Community News Chattanooga Florist celebrates 85 years

Community News Chattanooga Florist celebrates 85 years

April 11th, 2018 by Emily Crisman in Community Metro

Opened on Eleventh Street in 1933, Chattanooga Florist has been at its current location on East Main Street since 1956. The business is celebrating its 85th anniversary with a special celebration April 16. (Staff photo by Emily Crisman)

Photo by Contributed Photo /Times Free Press.

For 85 years, Chattanooga Florist has brightened local residents' days with beautiful blooms. Flowers are in owner Judy Hacker's blood — her father, Charles A. Gregg, opened the business in 1933, and his mother and father also owned a flower shop, Charleston Cut Florists, in Charleston, W.Va.

"We've been in Chattanooga since there was a flood down on Market Street," Hacker said.

Chattanooga Florist celebrates its 85th anniversary April 16. A special celebration is planned and the public is invited. (Staff photo by Emily Crisman)

Chattanooga Florist celebrates its 85th anniversary April 16....

Photo by Contributed Photo /Times Free Press.

Chattanooga Florist celebrates its 85th anniversary April 16. A special celebration is planned and the public is invited. (Staff photo by Emily Crisman)

Chattanooga Florist celebrates its 85th anniversary April 16....

Photo by Contributed Photo /Times Free Press.

Opened on Eleventh Street in 1933, Chattanooga Florist has been at its current location on East Main Street since 1956. The business is celebrating its 85th anniversary with a special celebration April 16. (Staff photo by Emily Crisman)

Opened on Eleventh Street in 1933, Chattanooga Florist...

Photo by Contributed Photo /Times Free Press.

Chattanooga Florist, like the flower industry itself, has gone through many changes over the years. Its East Main Street location is the third for the shop, which Gregg originally opened on Eleventh Street in what is now The Edney Innovation Center. The business next relocated to nearby Market Street in what is now the Pickle Barrel, before finally moving to its current spot in 1956.

Hacker worked in the family business over the years and always knew she wanted to eventually take it over, but as one of five children, she thought she'd never have the opportunity. Her parents told them that to be fair, whomever they passed the business to would have to buy it.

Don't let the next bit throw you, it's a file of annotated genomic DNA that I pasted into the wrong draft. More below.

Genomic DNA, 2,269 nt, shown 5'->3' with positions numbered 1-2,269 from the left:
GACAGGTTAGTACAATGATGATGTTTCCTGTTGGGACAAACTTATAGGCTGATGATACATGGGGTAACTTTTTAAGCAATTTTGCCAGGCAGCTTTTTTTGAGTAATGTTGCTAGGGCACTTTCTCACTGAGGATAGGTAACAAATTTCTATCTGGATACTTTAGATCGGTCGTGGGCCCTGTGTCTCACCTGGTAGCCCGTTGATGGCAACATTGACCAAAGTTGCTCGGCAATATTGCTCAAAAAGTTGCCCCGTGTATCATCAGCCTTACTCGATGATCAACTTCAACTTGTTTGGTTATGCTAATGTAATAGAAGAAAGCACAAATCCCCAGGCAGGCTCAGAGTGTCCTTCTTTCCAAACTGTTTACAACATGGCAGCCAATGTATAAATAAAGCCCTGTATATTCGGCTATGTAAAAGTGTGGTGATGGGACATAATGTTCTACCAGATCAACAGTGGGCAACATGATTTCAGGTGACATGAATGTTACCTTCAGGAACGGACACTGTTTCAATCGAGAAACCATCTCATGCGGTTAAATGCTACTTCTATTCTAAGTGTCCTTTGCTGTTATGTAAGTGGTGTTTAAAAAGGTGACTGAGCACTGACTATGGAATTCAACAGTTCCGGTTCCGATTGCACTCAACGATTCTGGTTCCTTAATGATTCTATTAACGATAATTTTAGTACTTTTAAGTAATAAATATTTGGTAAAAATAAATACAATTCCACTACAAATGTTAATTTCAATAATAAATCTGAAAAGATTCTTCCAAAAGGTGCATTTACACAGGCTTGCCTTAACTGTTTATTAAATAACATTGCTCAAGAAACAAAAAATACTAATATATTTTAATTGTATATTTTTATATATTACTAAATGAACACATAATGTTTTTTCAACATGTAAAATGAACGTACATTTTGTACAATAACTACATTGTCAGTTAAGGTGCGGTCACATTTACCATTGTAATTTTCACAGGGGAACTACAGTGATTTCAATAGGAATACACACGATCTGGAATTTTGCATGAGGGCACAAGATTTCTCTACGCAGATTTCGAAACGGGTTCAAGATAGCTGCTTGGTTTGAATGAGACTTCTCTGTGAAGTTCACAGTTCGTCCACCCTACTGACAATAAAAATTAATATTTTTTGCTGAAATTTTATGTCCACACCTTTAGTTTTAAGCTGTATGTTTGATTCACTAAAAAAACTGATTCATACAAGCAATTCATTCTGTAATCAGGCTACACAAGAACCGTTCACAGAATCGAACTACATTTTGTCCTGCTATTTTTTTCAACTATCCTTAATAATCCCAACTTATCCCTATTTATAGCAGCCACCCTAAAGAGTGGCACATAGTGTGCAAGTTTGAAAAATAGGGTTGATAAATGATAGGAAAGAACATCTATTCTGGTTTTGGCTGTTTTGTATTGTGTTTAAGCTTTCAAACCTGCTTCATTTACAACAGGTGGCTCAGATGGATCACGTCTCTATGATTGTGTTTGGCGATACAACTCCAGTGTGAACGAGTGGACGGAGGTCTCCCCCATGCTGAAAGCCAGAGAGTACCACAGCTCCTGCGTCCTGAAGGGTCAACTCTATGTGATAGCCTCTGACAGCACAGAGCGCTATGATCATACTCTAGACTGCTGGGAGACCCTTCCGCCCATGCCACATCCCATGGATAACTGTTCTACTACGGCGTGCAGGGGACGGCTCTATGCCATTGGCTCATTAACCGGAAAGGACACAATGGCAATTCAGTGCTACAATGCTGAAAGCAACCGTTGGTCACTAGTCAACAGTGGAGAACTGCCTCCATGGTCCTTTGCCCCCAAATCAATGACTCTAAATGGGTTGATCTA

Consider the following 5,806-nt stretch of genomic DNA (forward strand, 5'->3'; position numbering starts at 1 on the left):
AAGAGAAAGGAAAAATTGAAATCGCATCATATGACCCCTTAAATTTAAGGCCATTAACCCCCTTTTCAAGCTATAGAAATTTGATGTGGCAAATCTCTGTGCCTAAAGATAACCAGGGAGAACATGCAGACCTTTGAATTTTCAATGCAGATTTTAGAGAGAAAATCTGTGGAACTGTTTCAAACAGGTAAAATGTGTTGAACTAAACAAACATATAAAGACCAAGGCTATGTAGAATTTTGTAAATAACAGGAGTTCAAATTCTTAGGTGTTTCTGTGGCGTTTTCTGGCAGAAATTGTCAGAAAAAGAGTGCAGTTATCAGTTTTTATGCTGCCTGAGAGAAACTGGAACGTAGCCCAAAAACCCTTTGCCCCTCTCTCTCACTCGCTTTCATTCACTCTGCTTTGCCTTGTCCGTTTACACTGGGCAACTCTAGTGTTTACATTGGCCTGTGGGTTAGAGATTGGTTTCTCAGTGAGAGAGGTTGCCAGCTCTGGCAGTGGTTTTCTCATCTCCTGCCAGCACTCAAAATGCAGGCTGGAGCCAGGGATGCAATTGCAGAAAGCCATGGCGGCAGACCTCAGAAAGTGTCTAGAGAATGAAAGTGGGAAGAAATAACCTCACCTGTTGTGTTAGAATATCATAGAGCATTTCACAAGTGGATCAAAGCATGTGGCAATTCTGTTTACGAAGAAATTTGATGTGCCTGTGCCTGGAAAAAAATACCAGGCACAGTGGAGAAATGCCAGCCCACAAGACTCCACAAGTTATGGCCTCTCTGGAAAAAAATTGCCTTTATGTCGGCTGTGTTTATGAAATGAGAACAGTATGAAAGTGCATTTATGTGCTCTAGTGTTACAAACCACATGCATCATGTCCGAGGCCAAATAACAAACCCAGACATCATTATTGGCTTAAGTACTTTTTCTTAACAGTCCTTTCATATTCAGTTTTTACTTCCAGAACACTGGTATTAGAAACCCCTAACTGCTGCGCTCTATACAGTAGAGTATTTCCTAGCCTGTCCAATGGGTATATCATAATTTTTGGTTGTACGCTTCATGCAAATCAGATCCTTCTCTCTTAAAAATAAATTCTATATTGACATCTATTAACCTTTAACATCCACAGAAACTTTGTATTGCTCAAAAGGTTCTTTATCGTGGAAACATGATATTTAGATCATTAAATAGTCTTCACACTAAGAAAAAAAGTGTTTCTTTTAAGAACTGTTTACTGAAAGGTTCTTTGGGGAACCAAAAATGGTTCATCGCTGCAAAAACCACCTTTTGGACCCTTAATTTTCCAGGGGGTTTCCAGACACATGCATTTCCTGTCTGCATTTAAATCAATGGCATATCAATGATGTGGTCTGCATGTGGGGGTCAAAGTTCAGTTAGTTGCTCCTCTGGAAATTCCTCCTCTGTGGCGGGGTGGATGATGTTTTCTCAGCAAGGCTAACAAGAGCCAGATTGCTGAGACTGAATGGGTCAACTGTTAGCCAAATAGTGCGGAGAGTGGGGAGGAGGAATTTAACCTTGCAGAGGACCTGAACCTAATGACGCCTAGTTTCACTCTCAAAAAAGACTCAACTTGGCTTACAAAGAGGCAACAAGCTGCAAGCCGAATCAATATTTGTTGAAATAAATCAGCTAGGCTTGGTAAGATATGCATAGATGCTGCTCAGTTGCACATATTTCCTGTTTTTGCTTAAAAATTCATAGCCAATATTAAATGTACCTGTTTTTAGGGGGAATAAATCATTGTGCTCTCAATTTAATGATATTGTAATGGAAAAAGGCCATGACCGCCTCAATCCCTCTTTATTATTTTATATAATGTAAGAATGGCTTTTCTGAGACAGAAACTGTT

Hacker's oldest sister worked in the shop at the time their parents were ready to sell it in 2001, and Hacker thought she would be the one to claim the business.

Her sister didn't want to buy the business — she walked out just before Valentine's Day, one of the biggest days of the year in the floral business. So Hacker bought it and resigned from her job at David's Bridal, and she's been running the Southside shop ever since.

Hacker said talking to customers is her favorite part of the business, especially when brides come in and she has to come up with ideas based on what they like as well as what will fit into their budget.

"When they want Champagne but have a beer pocketbook it's hard to make it look that way without the big prices," she laughed.

She said the most popular flowers have gone from roses, gladiolus, carnations and mums to gerbera daisies, calla lilies, hydrangeas and wildflowers.

"I think it's changed because people are going on the internet and seeing different things," said Hacker.

Her four children have gone on to do other things, and she's not sure if any of her grandchildren are interested in taking over the business, but she's not ready to quit yet.

The store is holding a celebration in honor of its 85th anniversary Monday, April 16. From noon to 3 p.m., local radio station 95.3 will be doing a remote broadcast, and the Chattanooga Area Chamber of Commerce will hold a ribbon-cutting ceremony at 2 p.m. There will also be food, drinks and giveaways.

"It will be really fun, and I would love to meet some people I've only talked to on the telephone," Hacker said.

Chattanooga Florist is at 1701 E. Main St. and can be reached at 698-3303, or visit chatflorist.com.